SAD though it may be, it is far from surprising. As reported by this newspaper yesterday, the latest but as yet unpublished agriculture census finds that up to 80 per cent of the people in the country’s farming sector own just 28 per cent of all privately-owned agricultural land. Add to this the Federal Statistics Division’s finding that there are a little more than 19,000 big landlords with holdings of over 150 acres. While they constitute just 0.23 per cent of the total number of landowners, their share nearly equals that of the 67 per cent of farmers who own up to five-acre holdings and are categorised as the poorest in the farming sector. The bland statistics obfuscate one of the most serious disconnects in the country. Whichever sector is examined, be it agriculture, healthcare, education or practically any other, the elite — who constitute a fraction of the overall population — are using up the overwhelming bulk of the available resources. In plain terms, the minority appropriates what the majority needs to pull itself out of its misery.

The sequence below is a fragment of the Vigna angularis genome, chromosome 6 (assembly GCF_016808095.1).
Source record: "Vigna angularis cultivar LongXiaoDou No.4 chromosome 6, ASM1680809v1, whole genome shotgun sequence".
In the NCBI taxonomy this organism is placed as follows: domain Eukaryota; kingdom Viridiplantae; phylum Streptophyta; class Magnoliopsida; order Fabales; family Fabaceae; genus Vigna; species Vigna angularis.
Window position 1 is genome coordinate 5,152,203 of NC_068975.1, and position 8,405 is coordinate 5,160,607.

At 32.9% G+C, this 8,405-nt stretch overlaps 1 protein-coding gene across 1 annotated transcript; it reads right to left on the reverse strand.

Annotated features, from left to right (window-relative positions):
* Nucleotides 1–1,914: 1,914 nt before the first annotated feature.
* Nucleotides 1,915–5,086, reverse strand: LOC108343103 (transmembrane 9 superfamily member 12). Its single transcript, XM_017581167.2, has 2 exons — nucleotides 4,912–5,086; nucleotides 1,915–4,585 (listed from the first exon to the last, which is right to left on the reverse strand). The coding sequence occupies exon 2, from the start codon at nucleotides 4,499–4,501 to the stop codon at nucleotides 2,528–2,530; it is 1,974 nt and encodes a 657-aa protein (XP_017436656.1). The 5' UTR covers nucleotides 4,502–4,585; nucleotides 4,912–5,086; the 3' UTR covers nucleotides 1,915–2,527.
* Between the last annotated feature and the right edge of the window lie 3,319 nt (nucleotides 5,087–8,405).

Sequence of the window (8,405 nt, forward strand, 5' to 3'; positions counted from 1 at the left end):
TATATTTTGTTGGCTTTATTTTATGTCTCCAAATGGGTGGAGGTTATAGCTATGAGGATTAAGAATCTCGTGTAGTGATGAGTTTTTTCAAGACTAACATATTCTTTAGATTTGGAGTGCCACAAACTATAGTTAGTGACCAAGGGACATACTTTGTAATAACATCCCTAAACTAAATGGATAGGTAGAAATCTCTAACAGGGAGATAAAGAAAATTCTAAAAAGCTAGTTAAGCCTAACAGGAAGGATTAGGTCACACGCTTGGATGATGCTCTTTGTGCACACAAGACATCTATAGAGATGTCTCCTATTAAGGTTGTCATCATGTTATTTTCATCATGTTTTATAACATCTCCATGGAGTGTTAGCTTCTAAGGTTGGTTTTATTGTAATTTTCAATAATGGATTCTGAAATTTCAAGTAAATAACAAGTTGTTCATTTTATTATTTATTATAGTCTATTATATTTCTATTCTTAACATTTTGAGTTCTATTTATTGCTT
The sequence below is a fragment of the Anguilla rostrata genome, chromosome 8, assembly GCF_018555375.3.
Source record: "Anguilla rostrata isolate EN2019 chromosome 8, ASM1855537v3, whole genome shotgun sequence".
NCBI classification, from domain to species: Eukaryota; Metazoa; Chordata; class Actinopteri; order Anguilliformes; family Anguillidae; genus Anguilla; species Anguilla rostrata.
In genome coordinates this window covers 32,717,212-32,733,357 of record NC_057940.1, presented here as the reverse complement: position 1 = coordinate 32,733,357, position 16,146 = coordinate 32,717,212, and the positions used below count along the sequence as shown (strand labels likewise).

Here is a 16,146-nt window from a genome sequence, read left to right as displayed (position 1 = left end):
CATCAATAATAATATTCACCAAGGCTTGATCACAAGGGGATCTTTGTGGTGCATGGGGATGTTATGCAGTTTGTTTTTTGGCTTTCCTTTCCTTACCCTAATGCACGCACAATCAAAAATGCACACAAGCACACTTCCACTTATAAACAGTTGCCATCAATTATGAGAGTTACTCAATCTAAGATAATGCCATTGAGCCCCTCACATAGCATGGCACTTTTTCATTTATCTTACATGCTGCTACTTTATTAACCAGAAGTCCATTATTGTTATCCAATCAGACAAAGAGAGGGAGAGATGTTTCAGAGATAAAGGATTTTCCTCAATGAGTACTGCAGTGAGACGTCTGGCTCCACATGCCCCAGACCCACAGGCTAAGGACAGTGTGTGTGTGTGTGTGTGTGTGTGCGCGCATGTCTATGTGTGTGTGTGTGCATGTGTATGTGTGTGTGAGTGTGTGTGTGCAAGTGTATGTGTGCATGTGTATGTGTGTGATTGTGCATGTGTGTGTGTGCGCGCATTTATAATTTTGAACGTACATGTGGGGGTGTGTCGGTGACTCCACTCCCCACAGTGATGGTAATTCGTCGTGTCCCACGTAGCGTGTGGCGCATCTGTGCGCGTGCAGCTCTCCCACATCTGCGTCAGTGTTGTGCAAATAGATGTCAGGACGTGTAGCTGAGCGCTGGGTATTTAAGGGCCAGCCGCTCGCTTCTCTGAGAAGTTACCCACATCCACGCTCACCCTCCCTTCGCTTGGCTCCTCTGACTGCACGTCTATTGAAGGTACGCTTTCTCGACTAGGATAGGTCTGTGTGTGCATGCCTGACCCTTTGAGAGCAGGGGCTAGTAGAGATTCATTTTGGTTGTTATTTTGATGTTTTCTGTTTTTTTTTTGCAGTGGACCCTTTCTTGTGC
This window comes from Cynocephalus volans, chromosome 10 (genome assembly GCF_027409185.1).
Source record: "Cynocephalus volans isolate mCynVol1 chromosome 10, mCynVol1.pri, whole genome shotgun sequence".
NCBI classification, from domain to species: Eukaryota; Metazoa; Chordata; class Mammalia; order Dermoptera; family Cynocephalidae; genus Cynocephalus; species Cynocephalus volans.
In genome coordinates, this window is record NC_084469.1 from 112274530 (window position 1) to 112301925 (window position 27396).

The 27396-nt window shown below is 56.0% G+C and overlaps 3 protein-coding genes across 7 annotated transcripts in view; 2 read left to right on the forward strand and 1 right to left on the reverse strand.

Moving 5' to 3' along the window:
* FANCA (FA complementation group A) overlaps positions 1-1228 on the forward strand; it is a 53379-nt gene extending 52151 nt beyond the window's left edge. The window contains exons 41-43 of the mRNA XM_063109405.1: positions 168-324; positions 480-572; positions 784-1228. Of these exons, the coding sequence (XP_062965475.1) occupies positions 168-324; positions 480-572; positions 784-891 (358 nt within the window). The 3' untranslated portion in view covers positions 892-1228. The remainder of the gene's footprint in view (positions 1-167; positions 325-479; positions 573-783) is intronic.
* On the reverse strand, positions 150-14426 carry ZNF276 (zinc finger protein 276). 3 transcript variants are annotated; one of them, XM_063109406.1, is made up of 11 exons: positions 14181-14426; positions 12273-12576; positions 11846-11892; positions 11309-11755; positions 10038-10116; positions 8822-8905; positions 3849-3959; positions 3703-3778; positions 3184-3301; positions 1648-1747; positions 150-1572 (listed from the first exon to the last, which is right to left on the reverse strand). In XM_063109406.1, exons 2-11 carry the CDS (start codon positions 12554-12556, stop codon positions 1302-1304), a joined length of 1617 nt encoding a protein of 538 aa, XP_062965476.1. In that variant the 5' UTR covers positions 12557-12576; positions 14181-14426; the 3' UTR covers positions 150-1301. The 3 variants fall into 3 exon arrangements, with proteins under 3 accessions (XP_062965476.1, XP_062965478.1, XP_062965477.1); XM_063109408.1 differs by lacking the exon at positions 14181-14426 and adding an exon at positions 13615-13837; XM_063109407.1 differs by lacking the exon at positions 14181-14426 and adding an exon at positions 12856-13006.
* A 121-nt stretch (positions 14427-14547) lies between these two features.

Such a trajectory can be seen in any inequitable society at any point in human history. And yet, this is the very underlying trend that must be countered if there is ever to be any hope for Pakistan’s faceless, nameless millions. For decades the country has flirted with the idea of imposing taxes on the agricultural sector so that the economy as a whole can benefit. The effort has met with little success, given that in many cases the elements that have the power to bring about a veto are the very ones that have large and lucrative stakes in agricultural land and the related economy. Will a government ever have the will to bring agriculture into the tax net? That remains a moot point.